The NCLB Chronicles: There They Go Again!
The National Education Association and several school districts are once again
CINCINNATI --School districts in three states and the nation's largest teachers union asked a federal appeals court Tuesday to revive a lawsuit challenging the way a government education program is funded.Readers who have spent any time at all around this site know that we're no fans of the National Education Association, NCLB, or
The 2.7 million-member National Education Association, its affiliates in Connecticut and nine other states, and school districts in Michigan, Vermont and Texas had sued to block the No Child Left Behind law, President Bush's signature education policy.
They argued that schools should not have to comply with requirements that aren't paid for by the federal government, and that the government is imposing unfunded mandates even though the act itself prohibits unfunded mandates.
Chief U.S. District Judge Bernard A. Friedman in Detroit dismissed the lawsuit in November 2005, saying the plaintiffs failed to support their claim.
NEA general counsel Robert Chanin, representing the Pontiac, Mich., school district and the other plaintiffs, told the 6th U.S. Circuit Court of Appeals panel Tuesday that states submitted compliance plans and requests for funding based on their understanding of the level of government support that would be provided.
But Congress appropriated far less than needed, leaving local school districts to make up the difference, he said.
"School districts would have no alternative but to divert money from other programs to fund No Child Left Behind," Chanin said.
Government attorney Alisa Klein argued that the intent of the law was never to fully fund the provisions laid out in the act, designed to make sure that children in poorer school districts have the same chance to become proficient in basic skills as students in wealthy districts.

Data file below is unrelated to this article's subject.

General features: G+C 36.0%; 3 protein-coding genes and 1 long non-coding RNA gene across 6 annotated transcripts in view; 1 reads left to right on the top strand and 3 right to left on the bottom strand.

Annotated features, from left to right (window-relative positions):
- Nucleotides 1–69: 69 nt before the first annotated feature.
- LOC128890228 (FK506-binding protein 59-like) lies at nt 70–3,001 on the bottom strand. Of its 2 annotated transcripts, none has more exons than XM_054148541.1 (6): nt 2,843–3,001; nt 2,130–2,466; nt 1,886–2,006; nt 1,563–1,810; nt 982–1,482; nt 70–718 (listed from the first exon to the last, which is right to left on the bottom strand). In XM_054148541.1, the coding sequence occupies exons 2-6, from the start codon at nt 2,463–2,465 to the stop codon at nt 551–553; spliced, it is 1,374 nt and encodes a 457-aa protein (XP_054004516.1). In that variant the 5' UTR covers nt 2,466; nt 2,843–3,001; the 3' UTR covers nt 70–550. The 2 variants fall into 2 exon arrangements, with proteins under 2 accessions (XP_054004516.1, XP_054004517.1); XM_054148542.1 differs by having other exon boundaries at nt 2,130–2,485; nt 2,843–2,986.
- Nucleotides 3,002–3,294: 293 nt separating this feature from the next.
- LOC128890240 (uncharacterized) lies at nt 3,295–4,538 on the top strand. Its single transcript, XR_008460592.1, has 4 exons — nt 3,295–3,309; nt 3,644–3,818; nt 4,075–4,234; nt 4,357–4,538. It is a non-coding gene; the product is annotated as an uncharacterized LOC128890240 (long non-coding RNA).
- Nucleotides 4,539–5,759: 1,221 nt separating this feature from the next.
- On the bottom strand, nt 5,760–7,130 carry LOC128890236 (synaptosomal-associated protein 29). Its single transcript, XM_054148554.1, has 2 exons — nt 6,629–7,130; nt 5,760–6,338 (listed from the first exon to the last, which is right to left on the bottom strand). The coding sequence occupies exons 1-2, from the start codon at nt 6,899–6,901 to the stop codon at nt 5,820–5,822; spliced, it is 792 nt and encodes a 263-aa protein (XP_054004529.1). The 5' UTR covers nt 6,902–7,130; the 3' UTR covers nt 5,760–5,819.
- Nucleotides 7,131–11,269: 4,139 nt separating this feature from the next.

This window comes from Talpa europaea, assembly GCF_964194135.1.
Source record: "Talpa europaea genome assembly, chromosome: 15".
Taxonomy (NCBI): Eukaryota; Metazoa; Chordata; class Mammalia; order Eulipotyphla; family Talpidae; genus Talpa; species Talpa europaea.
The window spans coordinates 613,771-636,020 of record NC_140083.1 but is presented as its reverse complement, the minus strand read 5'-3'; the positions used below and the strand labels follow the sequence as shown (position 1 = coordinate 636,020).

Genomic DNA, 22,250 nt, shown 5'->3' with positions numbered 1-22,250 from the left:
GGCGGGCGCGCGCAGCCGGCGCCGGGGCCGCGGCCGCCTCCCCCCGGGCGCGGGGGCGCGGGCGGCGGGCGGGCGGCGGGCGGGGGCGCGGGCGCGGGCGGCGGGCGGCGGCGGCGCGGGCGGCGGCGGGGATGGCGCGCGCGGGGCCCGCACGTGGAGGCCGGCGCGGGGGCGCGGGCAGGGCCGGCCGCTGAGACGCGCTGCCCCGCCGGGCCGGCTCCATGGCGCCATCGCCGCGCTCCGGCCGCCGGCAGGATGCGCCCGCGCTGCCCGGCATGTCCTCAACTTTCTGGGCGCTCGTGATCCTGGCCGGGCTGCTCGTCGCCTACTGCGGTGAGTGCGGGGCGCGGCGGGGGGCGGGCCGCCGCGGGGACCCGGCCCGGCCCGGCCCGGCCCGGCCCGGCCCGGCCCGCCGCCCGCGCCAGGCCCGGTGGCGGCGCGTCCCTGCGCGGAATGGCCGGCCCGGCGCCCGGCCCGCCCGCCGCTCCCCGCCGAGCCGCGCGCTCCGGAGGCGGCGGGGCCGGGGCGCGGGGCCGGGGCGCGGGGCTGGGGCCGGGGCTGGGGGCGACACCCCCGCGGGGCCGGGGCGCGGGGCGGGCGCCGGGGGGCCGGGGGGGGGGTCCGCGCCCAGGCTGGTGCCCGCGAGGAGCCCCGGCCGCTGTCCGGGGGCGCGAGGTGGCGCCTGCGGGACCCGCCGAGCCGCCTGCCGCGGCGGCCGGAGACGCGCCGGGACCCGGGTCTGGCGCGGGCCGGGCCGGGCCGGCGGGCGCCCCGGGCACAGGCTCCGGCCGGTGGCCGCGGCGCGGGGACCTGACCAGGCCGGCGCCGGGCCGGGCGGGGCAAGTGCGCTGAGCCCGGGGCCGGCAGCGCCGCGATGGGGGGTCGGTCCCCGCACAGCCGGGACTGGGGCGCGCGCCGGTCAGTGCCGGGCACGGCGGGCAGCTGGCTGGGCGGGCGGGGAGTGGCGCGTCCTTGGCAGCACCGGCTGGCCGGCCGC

"A state's commitment to making academic progress under the standards set out in its plan is the cornerstone of the act," the government said in its brief. "It cannot seriously be urged that a state could refuse to spend its own money to help its elementary and secondary schoolchildren become proficient in reading, science and math."
The law requires states to revise academic standards and develop tests to measure students' progress annually. If students fail to make progress, the law requires states to take action against school districts.
"No one disputes that the primary responsibility to educate children rests with the states," Chanin said.
Appeals Judge David McKeague asked Chanin why a school that did not like participating in No Child Left Behind could not simply walk away from it.
"We don't want to opt out," Chanin said. "This is a good program. We just want to participate on the terms Congress told us would apply."
Although the Pontiac school district is the plaintiff named in the lawsuit, the NEA is paying the costs of the appeal. Plaintiffs include nine school districts in Michigan, Texas and Vermont, and NEA affiliates in those states and in Connecticut, Illinois, Indiana, New Hampshire, Ohio, Pennsylvania and Utah.
A nationwide association of school administrators also supports the suit.
The three-judge appeals court panel took the case under advisement and did not say when it will rule. The outcome would apply directly to the districts in the case, but could affect how the law is enforced in schools across the country.
But we call 'em like we see 'em.
Last time the NEA and its
This time around will be no different.